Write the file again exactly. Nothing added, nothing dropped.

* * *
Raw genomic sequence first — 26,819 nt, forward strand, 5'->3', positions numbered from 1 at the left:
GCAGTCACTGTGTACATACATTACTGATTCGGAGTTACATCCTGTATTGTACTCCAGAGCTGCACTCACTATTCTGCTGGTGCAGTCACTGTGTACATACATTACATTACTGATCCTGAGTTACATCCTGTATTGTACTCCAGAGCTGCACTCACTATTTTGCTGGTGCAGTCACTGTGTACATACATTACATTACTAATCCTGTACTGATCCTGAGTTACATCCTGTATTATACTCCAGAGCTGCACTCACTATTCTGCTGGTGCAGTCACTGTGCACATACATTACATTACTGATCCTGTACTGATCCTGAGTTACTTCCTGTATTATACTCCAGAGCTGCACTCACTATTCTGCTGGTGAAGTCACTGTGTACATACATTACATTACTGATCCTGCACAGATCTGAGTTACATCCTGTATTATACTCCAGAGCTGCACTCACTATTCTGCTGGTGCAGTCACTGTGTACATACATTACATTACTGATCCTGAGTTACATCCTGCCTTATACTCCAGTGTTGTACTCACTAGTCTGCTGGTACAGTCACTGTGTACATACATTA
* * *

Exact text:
Raw genomic sequence first — 26,819 nt, forward strand, 5'->3', positions numbered from 1 at the left:
GCAGTCACTGTGTACATACATTACTGATTCGGAGTTACATCCTGTATTGTACTCCAGAGCTGCACTCACTATTCTGCTGGTGCAGTCACTGTGTACATACATTACATTACTGATCCTGAGTTACATCCTGTATTGTACTCCAGAGCTGCACTCACTATTTTGCTGGTGCAGTCACTGTGTACATACATTACATTACTAATCCTGTACTGATCCTGAGTTACATCCTGTATTATACTCCAGAGCTGCACTCACTATTCTGCTGGTGCAGTCACTGTGCACATACATTACATTACTGATCCTGTACTGATCCTGAGTTACTTCCTGTATTATACTCCAGAGCTGCACTCACTATTCTGCTGGTGAAGTCACTGTGTACATACATTACATTACTGATCCTGCACAGATCTGAGTTACATCCTGTATTATACTCCAGAGCTGCACTCACTATTCTGCTGGTGCAGTCACTGTGTACATACATTACATTACTGATCCTGAGTTACATCCTGCCTTATACTCCAGTGTTGTACTCACTAGTCTGCTGGTACAGTCACTGTGTACATACATTA